Saurabh Verma, Sudhanva Srinivas Kashyap, Alan Patrick Robertson, Richard John Martin
Many techniques for studying functional genomics of important target sites of anthelmintics have been restricted to Caenorhabditis elegans because they have failed when applied to animal parasites. To overcome these limitations, we have focused our research on the human nematode parasite Brugia malayi, which causes elephantiasis. Here, we combine single-cell PCR, whole muscle cell patch clamp, motility phenotyping (Worminator), and dsRNA for RNAi for functional genomic studies that have revealed, in vivo, four different muscle nAChRs ( M-, L-, P-, and N- )...
May 23, 2017: Proceedings of the National Academy of Sciences of the United States of America
Xin Huang, Hao Chen, Paul L Shaffer
Ivermectin acts as a positive allosteric modulator of several Cys-loop receptors including the glutamate-gated chloride channels (GluCls), γ-aminobutyric acid receptors (GABAARs), glycine receptors (GlyRs), and neuronal α7-nicotinic receptors (α7 nAChRs). The crystal structure of Caenorhabditis elegans GluCl complexed with ivermectin revealed the details of its ivermectin binding site. Although the electron microscopy structure of zebrafish GlyRα1 complexed with ivermectin demonstrated a similar binding orientation, detailed structural information on the ivermectin binding and pore opening for Cys-loop receptors in vertebrates has been elusive...
June 6, 2017: Structure
Robert Sobkowiak, Andrzej Zielezinski, Wojciech M Karlowski, Andrzej Lesicki
Nicotine may affect cell function by rearranging protein complexes. We aimed to determine nicotine-induced alterations of protein complexes in Caenorhabditis elegans (C. elegans) cells, thereby revealing links between nicotine exposure and protein complex modulation. We compared the proteomic alterations induced by low and high nicotine concentrations (0.01 mM and 1 mM) with the control (no nicotine) in vivo by using mass spectrometry (MS)-based techniques, specifically the cetyltrimethylammonium bromide (CTAB) discontinuous gel electrophoresis coupled with liquid chromatography (LC)-MS/MS and spectral counting...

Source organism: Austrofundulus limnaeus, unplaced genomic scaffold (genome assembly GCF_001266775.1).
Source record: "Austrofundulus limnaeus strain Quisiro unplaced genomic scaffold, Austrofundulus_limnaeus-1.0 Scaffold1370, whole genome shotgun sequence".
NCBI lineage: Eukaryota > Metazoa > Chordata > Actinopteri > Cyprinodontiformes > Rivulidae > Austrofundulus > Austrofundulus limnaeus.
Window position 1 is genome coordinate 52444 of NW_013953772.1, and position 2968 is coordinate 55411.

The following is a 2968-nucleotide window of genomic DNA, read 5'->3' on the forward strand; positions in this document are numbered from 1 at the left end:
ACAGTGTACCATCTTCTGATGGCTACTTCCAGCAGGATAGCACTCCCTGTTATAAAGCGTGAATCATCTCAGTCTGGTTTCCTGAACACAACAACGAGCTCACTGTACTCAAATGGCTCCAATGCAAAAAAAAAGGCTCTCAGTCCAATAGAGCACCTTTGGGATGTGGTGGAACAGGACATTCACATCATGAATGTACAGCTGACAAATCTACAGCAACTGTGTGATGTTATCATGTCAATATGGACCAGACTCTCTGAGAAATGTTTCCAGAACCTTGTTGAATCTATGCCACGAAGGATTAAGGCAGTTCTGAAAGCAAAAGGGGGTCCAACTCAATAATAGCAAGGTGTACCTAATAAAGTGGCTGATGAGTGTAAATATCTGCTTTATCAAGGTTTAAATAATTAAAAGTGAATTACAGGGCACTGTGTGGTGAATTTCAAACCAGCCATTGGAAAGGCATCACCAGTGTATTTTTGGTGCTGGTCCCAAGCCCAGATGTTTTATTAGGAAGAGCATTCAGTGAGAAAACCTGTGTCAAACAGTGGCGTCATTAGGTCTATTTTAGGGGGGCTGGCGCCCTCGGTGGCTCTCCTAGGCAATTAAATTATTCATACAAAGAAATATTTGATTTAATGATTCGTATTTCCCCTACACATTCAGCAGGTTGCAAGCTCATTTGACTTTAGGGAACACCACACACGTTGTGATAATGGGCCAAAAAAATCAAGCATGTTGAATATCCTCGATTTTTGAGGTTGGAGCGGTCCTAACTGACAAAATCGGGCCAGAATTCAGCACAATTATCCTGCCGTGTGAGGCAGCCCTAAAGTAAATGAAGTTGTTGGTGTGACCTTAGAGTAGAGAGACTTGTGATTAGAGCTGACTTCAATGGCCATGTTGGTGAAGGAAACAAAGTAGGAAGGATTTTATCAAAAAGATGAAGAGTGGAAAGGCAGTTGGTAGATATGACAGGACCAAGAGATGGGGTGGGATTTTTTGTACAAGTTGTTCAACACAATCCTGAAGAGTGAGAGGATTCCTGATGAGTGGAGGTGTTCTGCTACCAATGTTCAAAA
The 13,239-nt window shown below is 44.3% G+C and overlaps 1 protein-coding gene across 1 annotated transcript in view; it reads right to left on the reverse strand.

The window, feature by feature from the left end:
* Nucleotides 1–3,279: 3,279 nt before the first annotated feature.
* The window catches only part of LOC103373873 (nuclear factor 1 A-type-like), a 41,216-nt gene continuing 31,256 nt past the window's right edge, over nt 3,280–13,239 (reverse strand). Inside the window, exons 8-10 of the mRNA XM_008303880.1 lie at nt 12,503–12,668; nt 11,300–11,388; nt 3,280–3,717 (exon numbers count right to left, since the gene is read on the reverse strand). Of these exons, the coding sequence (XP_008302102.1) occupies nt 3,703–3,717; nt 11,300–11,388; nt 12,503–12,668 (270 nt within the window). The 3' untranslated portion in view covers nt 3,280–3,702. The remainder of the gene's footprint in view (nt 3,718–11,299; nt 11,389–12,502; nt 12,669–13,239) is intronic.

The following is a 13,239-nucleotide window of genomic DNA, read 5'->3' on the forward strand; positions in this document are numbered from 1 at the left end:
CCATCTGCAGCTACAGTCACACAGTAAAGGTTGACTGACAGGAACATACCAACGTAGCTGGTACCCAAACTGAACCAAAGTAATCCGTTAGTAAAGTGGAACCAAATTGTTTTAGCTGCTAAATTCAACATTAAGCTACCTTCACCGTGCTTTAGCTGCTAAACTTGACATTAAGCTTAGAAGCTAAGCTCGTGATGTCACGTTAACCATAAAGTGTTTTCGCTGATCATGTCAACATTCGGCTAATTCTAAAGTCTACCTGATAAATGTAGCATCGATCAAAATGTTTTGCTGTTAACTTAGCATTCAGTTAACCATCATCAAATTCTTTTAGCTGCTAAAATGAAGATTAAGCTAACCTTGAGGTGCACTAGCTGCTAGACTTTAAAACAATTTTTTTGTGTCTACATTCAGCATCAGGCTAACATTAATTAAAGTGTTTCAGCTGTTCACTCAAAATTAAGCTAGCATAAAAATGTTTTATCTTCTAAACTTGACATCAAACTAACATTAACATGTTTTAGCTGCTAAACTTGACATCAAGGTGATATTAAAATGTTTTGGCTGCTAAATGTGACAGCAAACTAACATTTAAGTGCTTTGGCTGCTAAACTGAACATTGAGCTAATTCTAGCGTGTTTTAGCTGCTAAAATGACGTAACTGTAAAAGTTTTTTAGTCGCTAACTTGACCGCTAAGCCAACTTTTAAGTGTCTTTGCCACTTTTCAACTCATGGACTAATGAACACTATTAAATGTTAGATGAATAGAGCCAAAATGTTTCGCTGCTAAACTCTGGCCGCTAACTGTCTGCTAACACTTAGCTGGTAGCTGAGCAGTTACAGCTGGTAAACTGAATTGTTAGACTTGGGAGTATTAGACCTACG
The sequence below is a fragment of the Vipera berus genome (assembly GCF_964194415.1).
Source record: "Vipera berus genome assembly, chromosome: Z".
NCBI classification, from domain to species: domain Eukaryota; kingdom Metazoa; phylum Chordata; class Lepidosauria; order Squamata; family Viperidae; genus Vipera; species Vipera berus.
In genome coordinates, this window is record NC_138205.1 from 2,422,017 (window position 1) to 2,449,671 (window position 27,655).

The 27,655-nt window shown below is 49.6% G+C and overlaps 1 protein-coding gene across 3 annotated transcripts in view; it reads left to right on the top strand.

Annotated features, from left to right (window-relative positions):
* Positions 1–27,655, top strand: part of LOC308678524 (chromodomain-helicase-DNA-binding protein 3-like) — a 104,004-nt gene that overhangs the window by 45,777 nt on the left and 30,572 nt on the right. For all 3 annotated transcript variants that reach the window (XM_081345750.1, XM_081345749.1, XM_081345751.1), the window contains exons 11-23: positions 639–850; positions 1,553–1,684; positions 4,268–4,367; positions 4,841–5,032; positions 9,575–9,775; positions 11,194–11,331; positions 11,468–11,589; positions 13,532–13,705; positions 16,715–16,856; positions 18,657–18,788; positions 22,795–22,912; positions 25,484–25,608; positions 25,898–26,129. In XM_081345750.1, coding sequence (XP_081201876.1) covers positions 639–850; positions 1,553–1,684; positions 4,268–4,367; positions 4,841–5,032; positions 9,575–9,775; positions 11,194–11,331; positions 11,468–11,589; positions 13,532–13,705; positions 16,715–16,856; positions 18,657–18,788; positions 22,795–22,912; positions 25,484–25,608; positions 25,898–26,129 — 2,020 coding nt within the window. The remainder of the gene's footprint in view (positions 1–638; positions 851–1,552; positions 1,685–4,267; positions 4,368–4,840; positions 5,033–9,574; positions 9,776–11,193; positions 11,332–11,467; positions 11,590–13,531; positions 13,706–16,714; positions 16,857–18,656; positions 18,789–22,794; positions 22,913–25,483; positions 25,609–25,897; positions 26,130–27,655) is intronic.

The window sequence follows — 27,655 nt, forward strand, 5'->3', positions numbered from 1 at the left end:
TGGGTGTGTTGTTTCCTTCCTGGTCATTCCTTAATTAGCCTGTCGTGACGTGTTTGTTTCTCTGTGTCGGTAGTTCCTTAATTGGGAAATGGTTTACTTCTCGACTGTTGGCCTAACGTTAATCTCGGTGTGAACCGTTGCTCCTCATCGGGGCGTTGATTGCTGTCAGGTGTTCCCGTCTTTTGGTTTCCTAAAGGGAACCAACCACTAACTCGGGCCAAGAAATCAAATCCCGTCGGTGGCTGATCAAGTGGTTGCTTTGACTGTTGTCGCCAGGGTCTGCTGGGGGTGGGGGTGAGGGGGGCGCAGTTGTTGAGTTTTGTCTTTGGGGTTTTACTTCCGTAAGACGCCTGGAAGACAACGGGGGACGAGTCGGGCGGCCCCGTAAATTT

January 3, 2017: Drug and Chemical Toxicology
Gracia Safdie, Jana F Liewald, Sarah Kagan, Emil Battat, Alexander Gottschalk, Millet Treinin
Brain function depends on a delicate balance between excitation and inhibition. Similarly, Caenorhabditis elegans motor system function depends on a precise balance between excitation and inhibition, as C. elegans muscles receive both inhibitory, GABAergic and excitatory, cholinergic inputs from motor neurons. Here we show that phosphorylation of the ER-resident chaperone of nicotinic acetylcholine receptors, RIC-3, leads to increased muscle excitability. RIC-3 phosphorylation at Ser-164 depends on opposing functions of the phosphatase calcineurin (TAX-6), and of the casein kinase II homologue KIN-10...
October 1, 2016: Molecular Biology of the Cell
Arunas Damijonaitis, Johannes Broichhagen, Tatsuya Urushima, Katharina Hüll, Jatin Nagpal, Laura Laprell, Matthias Schönberger, David H Woodmansee, Amir Rafiq, Martin P Sumser, Wolfgang Kummer, Alexander Gottschalk, Dirk Trauner
Nicotinic acetylcholine receptors (nAChRs) are essential for cellular communication in higher organisms. Even though a vast pharmacological toolset to study cholinergic systems has been developed, control of endogenous neuronal nAChRs with high spatiotemporal precision has been lacking. To address this issue, we have generated photoswitchable nAChR agonists and re-evaluated the known photochromic ligand, BisQ. Using electrophysiology, we found that one of our new compounds, AzoCholine, is an excellent photoswitchable agonist for neuronal α7 nAChRs, whereas BisQ was confirmed to be an agonist for the muscle-type nAChR...
May 20, 2015: ACS Chemical Neuroscience
Alan P Robertson, Sreekanth Puttachary, Samuel K Buxton, Richard J Martin
The cholinergic class of anthelmintic drugs is used for the control of parasitic nematodes. One of this class of drugs, tribendimidine (a symmetrical diamidine derivative, of amidantel), was developed in China for use in humans in the mid-1980s. It has a broader-spectrum anthelmintic action against soil-transmitted helminthiasis than other cholinergic anthelmintics, and is effective against hookworm, pinworms, roundworms, and Strongyloides and flatworm of humans. Although molecular studies on C. elegans suggest that tribendimidine is a cholinergic agonist that is selective for the same nematode muscle nAChR as levamisole, no direct electrophysiological observations in nematode parasites have been made to test this hypothesis...
February 2015: PLoS Neglected Tropical Diseases
Joseph R Polli, Dorothy L Dobbins, Robert A Kobet, Mary A Farwell, Baohong Zhang, Myon-Hee Lee, Xiaoping Pan